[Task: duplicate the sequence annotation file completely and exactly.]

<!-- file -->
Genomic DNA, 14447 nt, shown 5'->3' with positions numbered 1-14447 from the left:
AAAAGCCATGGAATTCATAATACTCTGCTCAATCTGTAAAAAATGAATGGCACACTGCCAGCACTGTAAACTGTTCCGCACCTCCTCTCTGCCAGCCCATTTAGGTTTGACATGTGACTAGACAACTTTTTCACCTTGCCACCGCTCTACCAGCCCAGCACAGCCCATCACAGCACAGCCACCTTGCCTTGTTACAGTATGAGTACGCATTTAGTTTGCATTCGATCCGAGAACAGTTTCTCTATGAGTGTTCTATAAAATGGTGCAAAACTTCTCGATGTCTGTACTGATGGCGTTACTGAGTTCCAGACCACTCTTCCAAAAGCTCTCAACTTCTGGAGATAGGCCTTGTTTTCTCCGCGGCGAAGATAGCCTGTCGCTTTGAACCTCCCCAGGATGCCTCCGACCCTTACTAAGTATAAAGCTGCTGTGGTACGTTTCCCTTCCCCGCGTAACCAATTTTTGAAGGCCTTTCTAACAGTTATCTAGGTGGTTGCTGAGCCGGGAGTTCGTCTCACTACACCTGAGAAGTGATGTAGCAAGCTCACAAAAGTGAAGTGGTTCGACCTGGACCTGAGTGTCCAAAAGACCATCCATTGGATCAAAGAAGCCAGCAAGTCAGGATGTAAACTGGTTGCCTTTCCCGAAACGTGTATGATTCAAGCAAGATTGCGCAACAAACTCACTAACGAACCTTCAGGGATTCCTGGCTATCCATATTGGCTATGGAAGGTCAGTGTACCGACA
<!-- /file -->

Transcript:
Genomic DNA, 14447 nt, shown 5'->3' with positions numbered 1-14447 from the left:
AAAAGCCATGGAATTCATAATACTCTGCTCAATCTGTAAAAAATGAATGGCACACTGCCAGCACTGTAAACTGTTCCGCACCTCCTCTCTGCCAGCCCATTTAGGTTTGACATGTGACTAGACAACTTTTTCACCTTGCCACCGCTCTACCAGCCCAGCACAGCCCATCACAGCACAGCCACCTTGCCTTGTTACAGTATGAGTACGCATTTAGTTTGCATTCGATCCGAGAACAGTTTCTCTATGAGTGTTCTATAAAATGGTGCAAAACTTCTCGATGTCTGTACTGATGGCGTTACTGAGTTCCAGACCACTCTTCCAAAAGCTCTCAACTTCTGGAGATAGGCCTTGTTTTCTCCGCGGCGAAGATAGCCTGTCGCTTTGAACCTCCCCAGGATGCCTCCGACCCTTACTAAGTATAAAGCTGCTGTGGTACGTTTCCCTTCCCCGCGTAACCAATTTTTGAAGGCCTTTCTAACAGTTATCTAGGTGGTTGCTGAGCCGGGAGTTCGTCTCACTACACCTGAGAAGTGATGTAGCAAGCTCACAAAAGTGAAGTGGTTCGACCTGGACCTGAGTGTCCAAAAGACCATCCATTGGATCAAAGAAGCCAGCAAGTCAGGATGTAAACTGGTTGCCTTTCCCGAAACGTGTATGATTCAAGCAAGATTGCGCAACAAACTCACTAACGAACCTTCAGGGATTCCTGGCTATCCATATTGGCTATGGAAGGTCAGTGTACCGACA